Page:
The national roads system in Uganda is experiencing a period of exceptional activity and promise following a large increase in public spending in the sector and institutional reforms designed to enhance substantially the efficiency of this investment. This report undertakes a political economy study of the changes in the sector as a contribution to thinking about the most suitable form and content of donor support to the reform process.
The study builds on previous work showing that an increase in both the volume and the efficiency of investment in national roads in Uganda would contribute substantially to raising the pace and improving the structure of economic growth in Uganda and in the East African sub-region. It can therefore be seen as an exercise in the political economy of growth policy options.
The report uses a ‘layered political economy approach’, the generic features of which are described in the Preface. Sections 1 and 2 then describe some major features of the political context of policymaking in Uganda, the sector background and the major stakeholders in the process of reform. They then set out three possible scenarios. These are:
• That the 2008 policy changes regarding national roads signify a substantial shift in presidential priorities and policymaking style, such that there is considerable scope for donors to have an impact by plugging financing gaps and providing conventional technical assistance (TA) on a large scale.
• That, although the above is not the case, the institutional changes of the past year have nonetheless altered the incentives or decision logics within the sector in important ways, and henceforth the balance of forces will be more favourable to those wishing to see real change in ways of working. This would be another scenario favourable to a conventional donor response.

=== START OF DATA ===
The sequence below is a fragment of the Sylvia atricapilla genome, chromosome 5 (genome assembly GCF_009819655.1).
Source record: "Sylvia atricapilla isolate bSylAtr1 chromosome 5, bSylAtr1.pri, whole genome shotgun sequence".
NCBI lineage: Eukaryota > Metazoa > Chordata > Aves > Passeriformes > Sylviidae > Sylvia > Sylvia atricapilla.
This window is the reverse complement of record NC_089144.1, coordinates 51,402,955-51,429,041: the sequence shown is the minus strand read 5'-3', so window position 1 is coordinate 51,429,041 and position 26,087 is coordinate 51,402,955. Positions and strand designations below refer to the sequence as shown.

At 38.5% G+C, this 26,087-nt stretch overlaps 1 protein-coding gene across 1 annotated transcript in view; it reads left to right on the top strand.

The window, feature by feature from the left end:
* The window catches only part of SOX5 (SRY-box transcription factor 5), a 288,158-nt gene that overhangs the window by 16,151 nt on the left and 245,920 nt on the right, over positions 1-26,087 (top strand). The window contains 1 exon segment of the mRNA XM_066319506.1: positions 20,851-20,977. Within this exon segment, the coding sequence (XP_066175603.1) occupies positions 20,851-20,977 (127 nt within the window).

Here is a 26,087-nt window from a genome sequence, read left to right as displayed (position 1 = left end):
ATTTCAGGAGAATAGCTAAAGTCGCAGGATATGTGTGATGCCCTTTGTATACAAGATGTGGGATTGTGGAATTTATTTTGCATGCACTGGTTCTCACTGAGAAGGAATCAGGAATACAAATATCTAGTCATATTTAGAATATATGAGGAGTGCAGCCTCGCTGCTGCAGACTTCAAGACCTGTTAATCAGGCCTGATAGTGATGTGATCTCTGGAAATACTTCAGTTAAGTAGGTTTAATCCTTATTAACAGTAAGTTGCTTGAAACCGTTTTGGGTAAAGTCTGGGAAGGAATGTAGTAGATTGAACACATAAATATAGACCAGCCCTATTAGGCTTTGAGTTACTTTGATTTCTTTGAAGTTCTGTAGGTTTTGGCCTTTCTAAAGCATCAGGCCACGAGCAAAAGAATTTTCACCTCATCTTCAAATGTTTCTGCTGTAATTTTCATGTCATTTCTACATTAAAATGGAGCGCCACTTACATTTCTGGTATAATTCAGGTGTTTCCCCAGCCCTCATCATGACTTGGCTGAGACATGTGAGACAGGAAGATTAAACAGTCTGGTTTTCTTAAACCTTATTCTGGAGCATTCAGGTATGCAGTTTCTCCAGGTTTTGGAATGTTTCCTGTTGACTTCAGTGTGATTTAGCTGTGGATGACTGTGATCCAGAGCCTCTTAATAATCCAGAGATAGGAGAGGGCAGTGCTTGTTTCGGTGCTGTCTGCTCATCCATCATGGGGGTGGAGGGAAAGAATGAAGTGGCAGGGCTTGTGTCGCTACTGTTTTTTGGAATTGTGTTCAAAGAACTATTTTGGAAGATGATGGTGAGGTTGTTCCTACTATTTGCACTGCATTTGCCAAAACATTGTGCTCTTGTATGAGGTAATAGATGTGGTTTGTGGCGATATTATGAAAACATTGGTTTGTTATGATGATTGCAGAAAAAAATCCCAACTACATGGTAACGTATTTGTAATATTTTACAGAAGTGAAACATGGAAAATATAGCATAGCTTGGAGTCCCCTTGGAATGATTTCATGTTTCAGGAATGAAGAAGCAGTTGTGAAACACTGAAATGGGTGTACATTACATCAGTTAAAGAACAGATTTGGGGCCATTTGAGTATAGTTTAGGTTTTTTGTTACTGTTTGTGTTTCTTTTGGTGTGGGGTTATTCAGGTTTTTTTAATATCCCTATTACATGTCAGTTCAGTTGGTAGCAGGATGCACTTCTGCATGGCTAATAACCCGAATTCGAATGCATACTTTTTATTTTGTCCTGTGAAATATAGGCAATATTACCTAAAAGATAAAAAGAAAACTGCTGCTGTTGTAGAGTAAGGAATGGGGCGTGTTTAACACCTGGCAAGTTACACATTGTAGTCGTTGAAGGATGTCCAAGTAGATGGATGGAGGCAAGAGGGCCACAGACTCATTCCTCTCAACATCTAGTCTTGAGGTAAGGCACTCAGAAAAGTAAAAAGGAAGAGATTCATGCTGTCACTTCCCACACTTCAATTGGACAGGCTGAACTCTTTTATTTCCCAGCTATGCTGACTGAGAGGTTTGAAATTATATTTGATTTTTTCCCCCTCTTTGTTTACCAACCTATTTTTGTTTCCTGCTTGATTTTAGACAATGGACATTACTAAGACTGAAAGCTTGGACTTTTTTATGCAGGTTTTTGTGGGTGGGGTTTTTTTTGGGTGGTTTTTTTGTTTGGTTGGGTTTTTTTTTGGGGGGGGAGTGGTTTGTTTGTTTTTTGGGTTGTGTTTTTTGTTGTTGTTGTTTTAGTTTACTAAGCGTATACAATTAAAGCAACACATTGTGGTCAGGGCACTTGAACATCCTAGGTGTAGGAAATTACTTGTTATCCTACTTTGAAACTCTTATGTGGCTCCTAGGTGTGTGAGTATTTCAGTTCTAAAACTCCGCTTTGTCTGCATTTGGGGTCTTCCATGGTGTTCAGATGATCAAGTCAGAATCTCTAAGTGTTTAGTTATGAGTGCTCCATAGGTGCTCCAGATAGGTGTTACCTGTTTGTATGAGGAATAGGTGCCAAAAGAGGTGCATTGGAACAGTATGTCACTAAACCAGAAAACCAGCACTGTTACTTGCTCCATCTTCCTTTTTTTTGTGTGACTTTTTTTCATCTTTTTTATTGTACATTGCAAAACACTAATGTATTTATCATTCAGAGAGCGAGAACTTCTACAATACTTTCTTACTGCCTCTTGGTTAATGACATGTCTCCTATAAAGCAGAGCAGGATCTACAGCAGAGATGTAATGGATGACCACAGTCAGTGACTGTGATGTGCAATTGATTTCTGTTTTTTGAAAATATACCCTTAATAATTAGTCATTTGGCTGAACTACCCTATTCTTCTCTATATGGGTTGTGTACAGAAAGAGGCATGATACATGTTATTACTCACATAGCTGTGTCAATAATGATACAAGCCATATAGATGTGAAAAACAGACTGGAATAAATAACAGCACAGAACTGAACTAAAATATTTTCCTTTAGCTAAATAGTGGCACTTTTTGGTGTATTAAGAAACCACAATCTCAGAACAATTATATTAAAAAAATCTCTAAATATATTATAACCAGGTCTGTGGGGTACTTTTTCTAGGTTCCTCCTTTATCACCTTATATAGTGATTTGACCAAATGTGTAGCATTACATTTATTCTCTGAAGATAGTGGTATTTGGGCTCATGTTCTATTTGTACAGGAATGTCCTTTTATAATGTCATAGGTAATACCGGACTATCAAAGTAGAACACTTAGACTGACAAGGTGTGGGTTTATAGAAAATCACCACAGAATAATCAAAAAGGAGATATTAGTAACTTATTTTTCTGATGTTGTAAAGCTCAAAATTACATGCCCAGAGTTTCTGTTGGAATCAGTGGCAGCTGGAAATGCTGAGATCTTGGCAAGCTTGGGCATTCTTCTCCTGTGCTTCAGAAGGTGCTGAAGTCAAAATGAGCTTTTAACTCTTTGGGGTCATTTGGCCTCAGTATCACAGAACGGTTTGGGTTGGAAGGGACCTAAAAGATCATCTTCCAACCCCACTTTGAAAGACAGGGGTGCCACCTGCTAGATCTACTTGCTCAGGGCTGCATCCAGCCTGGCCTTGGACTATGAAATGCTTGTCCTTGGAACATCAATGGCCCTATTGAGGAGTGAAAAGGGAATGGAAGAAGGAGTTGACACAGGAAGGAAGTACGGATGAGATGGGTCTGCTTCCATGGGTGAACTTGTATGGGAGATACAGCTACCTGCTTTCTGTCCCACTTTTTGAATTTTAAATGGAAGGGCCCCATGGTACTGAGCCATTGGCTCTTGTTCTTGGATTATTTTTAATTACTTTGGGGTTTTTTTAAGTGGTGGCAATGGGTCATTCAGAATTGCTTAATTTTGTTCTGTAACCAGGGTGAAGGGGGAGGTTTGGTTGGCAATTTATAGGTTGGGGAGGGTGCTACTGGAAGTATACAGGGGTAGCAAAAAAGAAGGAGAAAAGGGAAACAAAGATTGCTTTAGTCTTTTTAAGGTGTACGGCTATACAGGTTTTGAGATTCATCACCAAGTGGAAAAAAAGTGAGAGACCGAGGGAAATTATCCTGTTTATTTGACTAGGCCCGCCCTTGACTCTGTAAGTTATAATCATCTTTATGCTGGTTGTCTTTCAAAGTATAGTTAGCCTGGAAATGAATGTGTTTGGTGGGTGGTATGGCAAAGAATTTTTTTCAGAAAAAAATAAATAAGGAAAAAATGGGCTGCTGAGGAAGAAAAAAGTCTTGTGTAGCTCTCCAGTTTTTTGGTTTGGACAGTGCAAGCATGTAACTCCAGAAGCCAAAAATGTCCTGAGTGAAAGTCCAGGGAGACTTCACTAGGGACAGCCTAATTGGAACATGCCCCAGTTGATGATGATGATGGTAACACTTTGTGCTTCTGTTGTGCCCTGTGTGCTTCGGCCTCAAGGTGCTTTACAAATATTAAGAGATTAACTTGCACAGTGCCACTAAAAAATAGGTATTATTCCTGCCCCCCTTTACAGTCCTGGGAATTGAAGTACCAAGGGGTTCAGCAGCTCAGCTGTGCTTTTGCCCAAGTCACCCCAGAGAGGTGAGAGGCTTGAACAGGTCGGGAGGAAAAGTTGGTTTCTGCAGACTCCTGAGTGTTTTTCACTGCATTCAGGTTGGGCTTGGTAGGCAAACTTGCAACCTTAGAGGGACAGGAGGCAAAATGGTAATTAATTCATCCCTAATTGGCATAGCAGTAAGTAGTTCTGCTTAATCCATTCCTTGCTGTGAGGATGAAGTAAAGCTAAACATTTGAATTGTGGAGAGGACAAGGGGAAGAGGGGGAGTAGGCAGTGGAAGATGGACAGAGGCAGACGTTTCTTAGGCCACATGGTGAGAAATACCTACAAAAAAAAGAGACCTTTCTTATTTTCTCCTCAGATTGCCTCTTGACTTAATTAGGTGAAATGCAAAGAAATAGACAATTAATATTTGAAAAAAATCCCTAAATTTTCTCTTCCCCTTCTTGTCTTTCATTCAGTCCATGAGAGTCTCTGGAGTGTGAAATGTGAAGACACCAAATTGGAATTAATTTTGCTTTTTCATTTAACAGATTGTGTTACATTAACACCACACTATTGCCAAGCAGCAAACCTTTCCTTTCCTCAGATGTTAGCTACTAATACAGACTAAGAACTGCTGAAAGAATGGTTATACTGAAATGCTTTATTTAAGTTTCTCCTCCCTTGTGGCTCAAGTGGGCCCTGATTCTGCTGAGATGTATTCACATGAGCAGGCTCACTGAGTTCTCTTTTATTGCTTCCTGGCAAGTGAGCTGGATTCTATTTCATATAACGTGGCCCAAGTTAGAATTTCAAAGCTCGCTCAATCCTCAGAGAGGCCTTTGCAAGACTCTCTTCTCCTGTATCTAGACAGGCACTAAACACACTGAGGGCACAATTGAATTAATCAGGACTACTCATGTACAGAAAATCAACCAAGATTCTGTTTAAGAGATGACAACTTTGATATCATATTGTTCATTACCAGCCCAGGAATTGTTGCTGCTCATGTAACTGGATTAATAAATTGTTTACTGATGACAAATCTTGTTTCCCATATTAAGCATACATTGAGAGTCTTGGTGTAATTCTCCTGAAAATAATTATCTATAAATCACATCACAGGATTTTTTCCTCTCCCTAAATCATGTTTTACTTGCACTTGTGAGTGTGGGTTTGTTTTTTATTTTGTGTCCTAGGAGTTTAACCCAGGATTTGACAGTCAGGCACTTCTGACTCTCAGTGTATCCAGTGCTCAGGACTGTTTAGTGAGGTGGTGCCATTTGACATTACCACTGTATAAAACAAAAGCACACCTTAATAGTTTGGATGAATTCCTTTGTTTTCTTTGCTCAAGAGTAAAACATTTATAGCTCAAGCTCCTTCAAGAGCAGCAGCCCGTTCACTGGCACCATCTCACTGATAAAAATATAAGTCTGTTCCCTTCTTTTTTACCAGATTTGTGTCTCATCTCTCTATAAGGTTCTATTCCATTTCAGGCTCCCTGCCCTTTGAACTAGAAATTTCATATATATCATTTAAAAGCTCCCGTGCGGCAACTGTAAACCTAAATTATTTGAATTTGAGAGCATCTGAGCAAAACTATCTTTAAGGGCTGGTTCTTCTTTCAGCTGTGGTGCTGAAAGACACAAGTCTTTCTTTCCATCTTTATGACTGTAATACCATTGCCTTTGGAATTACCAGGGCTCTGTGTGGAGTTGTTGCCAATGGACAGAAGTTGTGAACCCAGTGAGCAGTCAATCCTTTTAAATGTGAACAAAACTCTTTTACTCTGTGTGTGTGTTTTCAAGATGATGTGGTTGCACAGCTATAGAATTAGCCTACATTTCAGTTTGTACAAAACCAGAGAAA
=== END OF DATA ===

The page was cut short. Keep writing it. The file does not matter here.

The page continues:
• That the changes involve neither a transformation of the systemic political environment, nor a definitely transformed set of incentives for sector actors, but there is nonetheless some ‘room for manoeuvre’ arising from the dynamics of the reform process.
In the last scenario, there is scope for donor-supported action to tip evenly balanced equilibria in a pro-reform direction and contribute to pro-growth and pro-poor outcomes ‘against the odds’. However, this calls for a particular sort of donor programming, which permits the solution of a large number of small institutional and collective action problems in a very dynamic setting.
The report argues that the third scenario is in fact the one that corresponds most closely to the current situation in Uganda. This argument is grounded in previous political economy studies in Uganda by the authors and others, and it draws heavily on two and a half weeks of interviews and discussions with participants in and close observers of the roads reform process.
The first possible scenario is rejected on the grounds that the evidence of a sea change in President Museveni’s approach to the roads sector is unconvincing. Even if he has new reasons to take road building and maintenance more seriously, and this was an important factor in the initiatives of 2008, his own system of rule will tend to prevent this leading to any dramatic change in the political factors affecting what happens in the roads sector. While the funding of maintenance through the new Road Fund seems secure, it would be unwise to assume that either the Uganda National Roads Authority (UNRA) or the Ministry of Works and Transport will be immune in the future to the pressures to provide political rents that damaged the performance of the sector in the past.